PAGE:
It is revealed that Godzilla was attracted to the energy of a secret nuclear project housed at the Science Institute, in violation of the ban, by Professor Yoshino Yoshizawa. The G-Graspers continue their mission to destroy Godzilla, but with the Dimension Tide falling out of orbit they are unable to get a lock on Godzilla, until the vengeful Major Kiriko Tsujimori pilots a ship called Gryphon towards Godzilla, ejecting only at the last second. The Dimension Tide is able to lock on to the craft and fires just before burning up on reentry; Godzilla vanishes and everyone celebrates. In a postlude, however, Major Tsujimori again enlists Kudo to investigate suspicious seismic activity; then in an after-credits scene, Godzilla’s roar is heard again as an earthquake strikes Tokyo.
GMK is an ancronym for Godzilla, Mothra, King Ghidorah.
Like its predecessors Godzilla Millennium and Godzilla vs. Megaguirus, GMK wipes the slate clean and starts a whole new story timeline. Godzilla has not been seen since 1954 when the oxygen destroyer killed him. General Tachibana (Ryudo Uzaki) of the Japanese Self-Defense Force is starting to suspect that Godzilla is back and responsible for the destruction of a submarine off the coast of Guam.
Tachibana’s daughter Yuri (Chiharu Nîyama), with whom he has a strained relationship, works for a Reality TV show called Digital Q. The show specializes in stories on Blair Witch and Bigfoot type legends which contain a lot of made up details to get ratings. That is, until Yuri and her crew stumble upon the real thing. Yuri meets a mysterious old man (Toho kaiju veteran Eisei Amamoto) who explains that the Guardian Monsters of Japan (Mothra, Baragon and King Ghidorah) are re-awakening to defend the homeland from Godzilla. Yuri decides to report the story at any cost, while her father simultaneously tries to destroy Godzilla.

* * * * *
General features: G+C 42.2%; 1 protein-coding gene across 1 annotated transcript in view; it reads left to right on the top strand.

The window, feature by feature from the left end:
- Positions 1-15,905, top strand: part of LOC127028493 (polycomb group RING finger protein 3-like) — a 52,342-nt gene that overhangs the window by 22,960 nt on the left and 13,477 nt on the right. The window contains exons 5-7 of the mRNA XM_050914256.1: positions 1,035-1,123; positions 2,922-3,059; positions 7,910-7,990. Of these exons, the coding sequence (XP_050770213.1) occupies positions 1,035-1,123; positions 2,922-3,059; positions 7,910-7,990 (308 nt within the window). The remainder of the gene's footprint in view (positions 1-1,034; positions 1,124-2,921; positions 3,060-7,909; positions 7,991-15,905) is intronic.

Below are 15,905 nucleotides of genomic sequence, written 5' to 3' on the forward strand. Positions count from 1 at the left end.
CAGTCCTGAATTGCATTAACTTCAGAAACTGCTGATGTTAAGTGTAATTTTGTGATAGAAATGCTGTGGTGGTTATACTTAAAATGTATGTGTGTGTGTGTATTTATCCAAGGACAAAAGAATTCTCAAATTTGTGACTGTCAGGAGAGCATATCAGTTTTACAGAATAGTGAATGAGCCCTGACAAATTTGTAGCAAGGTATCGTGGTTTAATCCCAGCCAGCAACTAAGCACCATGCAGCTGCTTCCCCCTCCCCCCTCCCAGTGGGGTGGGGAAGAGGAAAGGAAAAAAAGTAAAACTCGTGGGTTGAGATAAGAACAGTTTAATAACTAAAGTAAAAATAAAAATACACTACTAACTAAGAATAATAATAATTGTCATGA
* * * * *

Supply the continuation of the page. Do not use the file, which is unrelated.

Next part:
Expectations were very high for GMK as it was the first Godzilla film to be directed by Shusuke Kaneko, who redfined the genre with his Heisei Gamera trilogy. Unfortunately, the film does not live up expectations in some areas. In the Gamera series, Kaneko was often criticized for having too much story and not enough monsters. Sadly, GMK suffers from the exact opposite ailment. The story is full of holes and the character development is nonexistent. The difficult relationship between Tachibana and Yuri is supposed to be dramatic, but the attempt fails miserably, and the resolution is completely cold. The film lacks the necessary quiet moments and plows through the last forty minutes with non-stop monster action. Also lacking is the musical score by Kaneko regular Ko Otani. There are a few good cues (such as the theme when Mothra breaks forth from her cocoon) but most of the score strays a little too deep into John Barry territory, and loses its own identity. The classic Godzilla theme by Akira Ifukube is only used once, but is as powerful as ever.
Still, the fights are staged very well, and contain lots of nods and winks to great kaiju battles of the past fifty years. A daylight stand-off between Baragon and Godzilla is pleasantly reminiscent of the Ishiro Honda’s work in such films as Monster Zero and Destroy All Monsters. The special effects and suit designs in GMK are also some of the best ever, with the final battle between Mothra, Godzilla and King Ghidorah being particularly ambitious.
Is GMK better than the last two Godzilla films? You bet it is. Still, if the expectations hadn’t been so high, it would have been even better.
Cast & Characters
立花泰三：宇崎竜童 / 5歳：春山幹介
ゴジラ / モスラを見上げる男（鹿児島）：吉田瑞穂
キングギドラ / 漁協職員：大橋明
バラゴン / 漁協職員：太田理愛
Director: Shūsuke Kaneko
Producors: Shogo Tomiyama
Writers: Keiichi Hasengawa
Starring: Chiharu Niiyama
Music: Kow Otani
Cinematography: Masahiro Kishimoto
Editing: Isao Tomita